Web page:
Implementing a computer network is often one of a business’ most important capital additions, and often the most expensive. The improved technology of wireless networks makes them a more viable option now. Wireless networks can provide a company’s workers with increased access and flexibility, cost less, and have no higher security risk than a wired network.
How to decide if wireless is the right option for your business? Here are a few questions to consider:
1. What physical problems might you encounter? Installing a wired network can often be difficult in older buildings. Wireless networks, while easier to install, can be hampered by structural issues that cause dead spots. Before deciding, you need to have technicians look at your building, and perform radio frequency tests to determine the number and location of wireless access points.
2. How much do you want to spend? A full-office retrofit for a wireless network will initially cost more than running a few cables from an installed wired network because of the additional equipment needed. For an older building without an installed wired network, a wireless network will likely cost less to implement because it avoids complex construction issues. Over time, wireless networks often have lower capital, operational and service expenditures, and it’s also cheaper to add new users. The non-profit Wi-Fi Alliance answers questions on equipment, compatibility and standards. Go to www.wi-fi.org for more information.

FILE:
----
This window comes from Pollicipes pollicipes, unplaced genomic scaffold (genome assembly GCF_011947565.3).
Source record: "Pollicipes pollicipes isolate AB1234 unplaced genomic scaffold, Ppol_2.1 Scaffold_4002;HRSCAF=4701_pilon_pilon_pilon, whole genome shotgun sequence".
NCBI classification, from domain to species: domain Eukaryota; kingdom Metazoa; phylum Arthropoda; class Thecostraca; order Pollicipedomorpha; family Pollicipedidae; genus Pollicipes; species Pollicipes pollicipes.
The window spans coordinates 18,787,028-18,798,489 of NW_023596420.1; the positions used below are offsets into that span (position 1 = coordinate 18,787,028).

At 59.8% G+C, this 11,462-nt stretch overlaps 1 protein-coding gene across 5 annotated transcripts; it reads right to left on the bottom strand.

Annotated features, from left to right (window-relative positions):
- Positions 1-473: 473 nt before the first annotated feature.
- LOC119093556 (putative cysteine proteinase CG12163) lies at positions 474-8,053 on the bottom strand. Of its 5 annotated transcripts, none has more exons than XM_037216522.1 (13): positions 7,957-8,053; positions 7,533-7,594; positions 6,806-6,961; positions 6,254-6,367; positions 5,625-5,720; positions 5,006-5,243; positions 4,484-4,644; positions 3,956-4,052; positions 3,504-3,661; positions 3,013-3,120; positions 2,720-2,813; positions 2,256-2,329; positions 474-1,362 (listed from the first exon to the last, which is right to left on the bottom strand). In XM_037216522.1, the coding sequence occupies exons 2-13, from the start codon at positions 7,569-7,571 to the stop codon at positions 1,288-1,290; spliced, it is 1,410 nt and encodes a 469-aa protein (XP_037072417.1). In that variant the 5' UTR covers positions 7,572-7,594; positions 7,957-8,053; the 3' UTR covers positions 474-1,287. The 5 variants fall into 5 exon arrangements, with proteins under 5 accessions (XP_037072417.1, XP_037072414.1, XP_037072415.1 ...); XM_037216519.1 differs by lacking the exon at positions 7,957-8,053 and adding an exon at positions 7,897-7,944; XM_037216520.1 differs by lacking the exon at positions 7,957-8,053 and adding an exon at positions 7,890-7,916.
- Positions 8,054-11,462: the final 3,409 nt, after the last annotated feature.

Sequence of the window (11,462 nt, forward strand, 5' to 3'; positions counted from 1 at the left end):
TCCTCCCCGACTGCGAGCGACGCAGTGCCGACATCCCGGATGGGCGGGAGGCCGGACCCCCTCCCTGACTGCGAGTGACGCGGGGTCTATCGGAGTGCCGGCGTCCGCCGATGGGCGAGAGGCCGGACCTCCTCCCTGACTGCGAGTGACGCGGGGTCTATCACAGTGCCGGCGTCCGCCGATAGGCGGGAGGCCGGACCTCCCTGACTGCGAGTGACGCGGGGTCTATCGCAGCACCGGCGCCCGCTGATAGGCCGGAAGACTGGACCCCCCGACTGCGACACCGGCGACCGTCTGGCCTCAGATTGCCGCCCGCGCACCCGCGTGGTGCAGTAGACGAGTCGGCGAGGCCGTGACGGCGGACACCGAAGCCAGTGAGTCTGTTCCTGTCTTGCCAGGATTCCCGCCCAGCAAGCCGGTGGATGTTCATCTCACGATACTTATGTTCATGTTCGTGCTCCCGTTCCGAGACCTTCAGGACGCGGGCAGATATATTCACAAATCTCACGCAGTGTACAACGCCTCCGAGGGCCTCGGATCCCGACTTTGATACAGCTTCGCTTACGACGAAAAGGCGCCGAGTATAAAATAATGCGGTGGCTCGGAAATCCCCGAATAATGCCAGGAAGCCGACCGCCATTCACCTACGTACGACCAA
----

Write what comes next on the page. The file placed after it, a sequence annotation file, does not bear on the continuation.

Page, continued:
3. Is mobility important to your business? Laptops with wireless capabilities can benefit your employees in the office, at home and at public hotspots by creating continual access to your network and opportunities to multitask — which can mean more productivity for you. Intel reports that it has gotten two hours extra in productivity per employee per week since it shifted most of its workforce from desktop PCs to mobile laptops and notebook computers. Intel offers a tool to analyze how a wireless system could improve your employee productivity and reduce technology costs. Go to www.intel.com/business/smallbusiness/roi.htm.
One of the biggest concerns about a wireless network is security. But the unprotected wireless world where information was easily pirated is a thing of the past, experts say. Encryption technology has evolved to the point that wireless networks are now considered as secure as hard-wired networks.
Jim Johnson, vice president of Intel’s mobility group and former general manager of Intel’s wireless networking group, says the encryption of data on a wireless network now provides robust protection.
“Wi-Fi needed to mimic the security protections of hard lines, because we couldn’t physically protect the waves like the cables hidden in the walls of a building. Engineers developed encryption mechanisms to protect the wireless waves,” says Johnson, “but now we’ve come full circle, as engineers are working to bring the same encryption protection to Ethernet lines.”
Andy Hunt, of Pro Activist Computer Support in Portland, installs both wired and wireless networks. He says it is usually the user, not the network, that allows a security breach. “I’d say that maybe 20% of the clients I encounter run wireless systems with no encryption at all, and it seems that no one updates their patches.” Hunt advises users to set up automatic updates and use strong passwords. “Digits are like the notches on a key. The more you have, the more difficult to crack.”
Another way wireless networks can provide more data security is through private access networks and local access networks. These networks can limit access and segregate users.
So is wireless right for you? Your office infrastructure and user needs will dictate what type of network to install, but the evolving capabilities of wireless technology make it a smart choice to consider.
— Robert H. Hamrick